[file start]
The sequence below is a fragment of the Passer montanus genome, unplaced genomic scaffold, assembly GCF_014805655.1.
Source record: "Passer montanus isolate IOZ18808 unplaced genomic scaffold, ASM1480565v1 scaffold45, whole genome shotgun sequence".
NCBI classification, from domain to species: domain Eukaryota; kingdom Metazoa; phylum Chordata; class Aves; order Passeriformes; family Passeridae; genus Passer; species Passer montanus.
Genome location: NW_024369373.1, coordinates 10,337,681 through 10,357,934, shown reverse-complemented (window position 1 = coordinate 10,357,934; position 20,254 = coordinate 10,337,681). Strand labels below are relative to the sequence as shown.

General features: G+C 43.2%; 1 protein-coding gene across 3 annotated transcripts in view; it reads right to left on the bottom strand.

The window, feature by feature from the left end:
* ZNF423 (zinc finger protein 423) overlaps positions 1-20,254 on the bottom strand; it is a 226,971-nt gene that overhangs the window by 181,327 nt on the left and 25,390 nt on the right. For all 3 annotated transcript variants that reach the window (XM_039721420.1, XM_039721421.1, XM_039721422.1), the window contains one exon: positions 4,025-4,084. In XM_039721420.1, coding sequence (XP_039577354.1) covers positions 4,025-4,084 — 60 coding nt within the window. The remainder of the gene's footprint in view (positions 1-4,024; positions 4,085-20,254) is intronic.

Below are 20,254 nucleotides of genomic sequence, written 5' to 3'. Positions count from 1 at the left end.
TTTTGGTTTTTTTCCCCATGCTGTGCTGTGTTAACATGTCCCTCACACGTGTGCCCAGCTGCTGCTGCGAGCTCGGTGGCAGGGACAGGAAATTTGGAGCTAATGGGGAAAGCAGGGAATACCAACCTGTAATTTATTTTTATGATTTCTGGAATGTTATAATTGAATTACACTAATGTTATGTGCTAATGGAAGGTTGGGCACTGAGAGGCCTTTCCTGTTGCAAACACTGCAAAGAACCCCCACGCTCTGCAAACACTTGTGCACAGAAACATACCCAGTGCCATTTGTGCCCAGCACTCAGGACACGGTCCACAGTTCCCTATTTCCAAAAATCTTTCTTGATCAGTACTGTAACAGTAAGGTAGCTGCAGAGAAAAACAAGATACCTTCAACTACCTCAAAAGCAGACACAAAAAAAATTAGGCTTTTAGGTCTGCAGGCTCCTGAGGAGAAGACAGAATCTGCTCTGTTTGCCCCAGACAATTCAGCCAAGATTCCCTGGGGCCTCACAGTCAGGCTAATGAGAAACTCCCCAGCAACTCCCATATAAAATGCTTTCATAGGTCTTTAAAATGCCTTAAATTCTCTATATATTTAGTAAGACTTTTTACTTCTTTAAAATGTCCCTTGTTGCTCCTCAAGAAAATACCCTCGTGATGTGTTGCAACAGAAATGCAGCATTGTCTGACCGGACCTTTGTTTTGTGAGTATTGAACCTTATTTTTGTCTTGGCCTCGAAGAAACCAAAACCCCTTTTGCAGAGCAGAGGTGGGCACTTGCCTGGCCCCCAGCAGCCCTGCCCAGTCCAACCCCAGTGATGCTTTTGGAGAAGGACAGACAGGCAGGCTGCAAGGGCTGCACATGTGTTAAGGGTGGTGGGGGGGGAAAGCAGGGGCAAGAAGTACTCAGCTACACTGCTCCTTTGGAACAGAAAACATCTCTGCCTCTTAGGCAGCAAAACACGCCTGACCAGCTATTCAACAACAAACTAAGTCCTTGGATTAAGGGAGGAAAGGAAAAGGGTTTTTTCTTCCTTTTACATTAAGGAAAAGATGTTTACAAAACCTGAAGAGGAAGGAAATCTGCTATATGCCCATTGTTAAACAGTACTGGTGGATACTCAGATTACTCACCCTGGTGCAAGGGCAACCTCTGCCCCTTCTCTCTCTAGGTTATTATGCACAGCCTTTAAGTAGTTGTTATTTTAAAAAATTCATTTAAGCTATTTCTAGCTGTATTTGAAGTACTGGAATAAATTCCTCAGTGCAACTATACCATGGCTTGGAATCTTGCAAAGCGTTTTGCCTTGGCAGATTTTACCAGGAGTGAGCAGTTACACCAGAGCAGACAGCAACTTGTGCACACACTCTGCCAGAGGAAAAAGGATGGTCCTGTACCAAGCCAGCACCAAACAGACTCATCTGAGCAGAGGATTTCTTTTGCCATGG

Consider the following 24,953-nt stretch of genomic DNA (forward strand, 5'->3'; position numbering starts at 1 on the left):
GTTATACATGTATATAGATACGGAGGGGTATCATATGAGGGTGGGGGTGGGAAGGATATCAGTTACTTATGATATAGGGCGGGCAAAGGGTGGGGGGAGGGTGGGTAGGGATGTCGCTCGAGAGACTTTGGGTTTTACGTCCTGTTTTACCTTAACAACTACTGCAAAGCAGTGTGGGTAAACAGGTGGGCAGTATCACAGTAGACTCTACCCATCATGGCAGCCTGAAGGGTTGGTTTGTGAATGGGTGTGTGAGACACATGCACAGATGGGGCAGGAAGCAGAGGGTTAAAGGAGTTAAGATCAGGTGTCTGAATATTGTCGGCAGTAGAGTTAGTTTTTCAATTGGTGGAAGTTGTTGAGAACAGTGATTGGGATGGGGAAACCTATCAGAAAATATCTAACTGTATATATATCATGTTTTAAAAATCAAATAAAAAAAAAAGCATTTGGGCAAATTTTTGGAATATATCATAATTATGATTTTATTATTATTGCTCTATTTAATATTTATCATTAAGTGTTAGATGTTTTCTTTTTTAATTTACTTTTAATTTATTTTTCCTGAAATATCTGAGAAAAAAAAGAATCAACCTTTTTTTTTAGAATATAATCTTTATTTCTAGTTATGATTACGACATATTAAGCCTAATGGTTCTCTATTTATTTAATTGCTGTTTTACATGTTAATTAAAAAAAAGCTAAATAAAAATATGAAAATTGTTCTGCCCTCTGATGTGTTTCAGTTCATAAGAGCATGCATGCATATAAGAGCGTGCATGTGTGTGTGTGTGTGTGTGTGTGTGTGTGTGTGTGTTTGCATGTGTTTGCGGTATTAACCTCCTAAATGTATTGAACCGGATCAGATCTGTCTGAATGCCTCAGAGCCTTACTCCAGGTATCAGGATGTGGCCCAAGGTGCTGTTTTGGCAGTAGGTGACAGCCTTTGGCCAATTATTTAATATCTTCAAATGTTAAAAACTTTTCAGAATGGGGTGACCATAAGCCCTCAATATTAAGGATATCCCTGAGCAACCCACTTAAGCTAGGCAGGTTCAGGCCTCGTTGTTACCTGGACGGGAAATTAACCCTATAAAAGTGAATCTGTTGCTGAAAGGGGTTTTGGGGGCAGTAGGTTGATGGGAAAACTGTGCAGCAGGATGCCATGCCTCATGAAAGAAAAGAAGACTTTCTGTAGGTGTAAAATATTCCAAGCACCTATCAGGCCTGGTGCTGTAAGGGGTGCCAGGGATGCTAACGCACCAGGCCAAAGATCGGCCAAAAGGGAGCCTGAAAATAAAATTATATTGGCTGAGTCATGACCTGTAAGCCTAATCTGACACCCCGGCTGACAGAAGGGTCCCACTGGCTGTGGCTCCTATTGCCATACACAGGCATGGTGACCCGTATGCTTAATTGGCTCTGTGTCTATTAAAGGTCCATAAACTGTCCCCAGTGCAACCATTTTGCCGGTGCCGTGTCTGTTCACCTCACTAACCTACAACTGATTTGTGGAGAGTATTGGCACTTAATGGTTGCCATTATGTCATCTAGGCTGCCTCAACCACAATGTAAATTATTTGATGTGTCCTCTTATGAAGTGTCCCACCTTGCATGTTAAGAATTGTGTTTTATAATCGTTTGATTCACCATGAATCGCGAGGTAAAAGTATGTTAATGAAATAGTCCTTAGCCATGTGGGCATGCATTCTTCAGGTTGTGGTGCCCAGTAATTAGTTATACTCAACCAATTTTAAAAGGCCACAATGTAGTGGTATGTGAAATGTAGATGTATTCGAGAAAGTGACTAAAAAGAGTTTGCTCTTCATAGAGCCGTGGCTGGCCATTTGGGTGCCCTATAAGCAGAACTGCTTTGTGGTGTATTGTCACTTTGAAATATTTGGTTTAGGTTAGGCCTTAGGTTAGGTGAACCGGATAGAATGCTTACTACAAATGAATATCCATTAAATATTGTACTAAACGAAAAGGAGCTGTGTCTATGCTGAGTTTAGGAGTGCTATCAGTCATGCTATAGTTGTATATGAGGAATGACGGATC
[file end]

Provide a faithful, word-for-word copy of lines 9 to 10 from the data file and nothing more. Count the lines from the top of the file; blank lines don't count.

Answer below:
TTTTGGTTTTTTTCCCCATGCTGTGCTGTGTTAACATGTCCCTCACACGTGTGCCCAGCTGCTGCTGCGAGCTCGGTGGCAGGGACAGGAAATTTGGAGCTAATGGGGAAAGCAGGGAATACCAACCTGTAATTTATTTTTATGATTTCTGGAATGTTATAATTGAATTACACTAATGTTATGTGCTAATGGAAGGTTGGGCACTGAGAGGCCTTTCCTGTTGCAAACACTGCAAAGAACCCCCACGCTCTGCAAACACTTGTGCACAGAAACATACCCAGTGCCATTTGTGCCCAGCACTCAGGACACGGTCCACAGTTCCCTATTTCCAAAAATCTTTCTTGATCAGTACTGTAACAGTAAGGTAGCTGCAGAGAAAAACAAGATACCTTCAACTACCTCAAAAGCAGACACAAAAAAAATTAGGCTTTTAGGTCTGCAGGCTCCTGAGGAGAAGACAGAATCTGCTCTGTTTGCCCCAGACAATTCAGCCAAGATTCCCTGGGGCCTCACAGTCAGGCTAATGAGAAACTCCCCAGCAACTCCCATATAAAATGCTTTCATAGGTCTTTAAAATGCCTTAAATTCTCTATATATTTAGTAAGACTTTTTACTTCTTTAAAATGTCCCTTGTTGCTCCTCAAGAAAATACCCTCGTGATGTGTTGCAACAGAAATGCAGCATTGTCTGACCGGACCTTTGTTTTGTGAGTATTGAACCTTATTTTTGTCTTGGCCTCGAAGAAACCAAAACCCCTTTTGCAGAGCAGAGGTGGGCACTTGCCTGGCCCCCAGCAGCCCTGCCCAGTCCAACCCCAGTGATGCTTTTGGAGAAGGACAGACAGGCAGGCTGCAAGGGCTGCACATGTGTTAAGGGTGGTGGGGGGGGAAAGCAGGGGCAAGAAGTACTCAGCTACACTGCTCCTTTGGAACAGAAAACATCTCTGCCTCTTAGGCAGCAAAACACGCCTGACCAGCTATTCAACAACAAACTAAGTCCTTGGATTAAGGGAGGAAAGGAAAAGGGTTTTTTCTTCCTTTTACATTAAGGAAAAGATGTTTACAAAACCTGAAGAGGAAGGAAATCTGCTATATGCCCATTGTTAAACAGTACTGGTGGATACTCAGATTACTCACCCTGGTGCAAGGGCAACCTCTGCCCCTTCTCTCTCTAGGTTATTATGCACAGCCTTTAAGTAGTTGTTATTTTAAAAAATTCATTTAAGCTATTTCTAGCTGTATTTGAAGTACTGGAATAAATTCCTCAGTGCAACTATACCATGGCTTGGAATCTTGCAAAGCGTTTTGCCTTGGCAGATTTTACCAGGAGTGAGCAGTTACACCAGAGCAGACAGCAACTTGTGCACACACTCTGCCAGAGGAAAAAGGATGGTCCTGTACCAAGCCAGCACCAAACAGACTCATCTGAGCAGAGGATTTCTTTTGCCATGG

Consider the following 24,953-nt stretch of genomic DNA (forward strand, 5'->3'; position numbering starts at 1 on the left):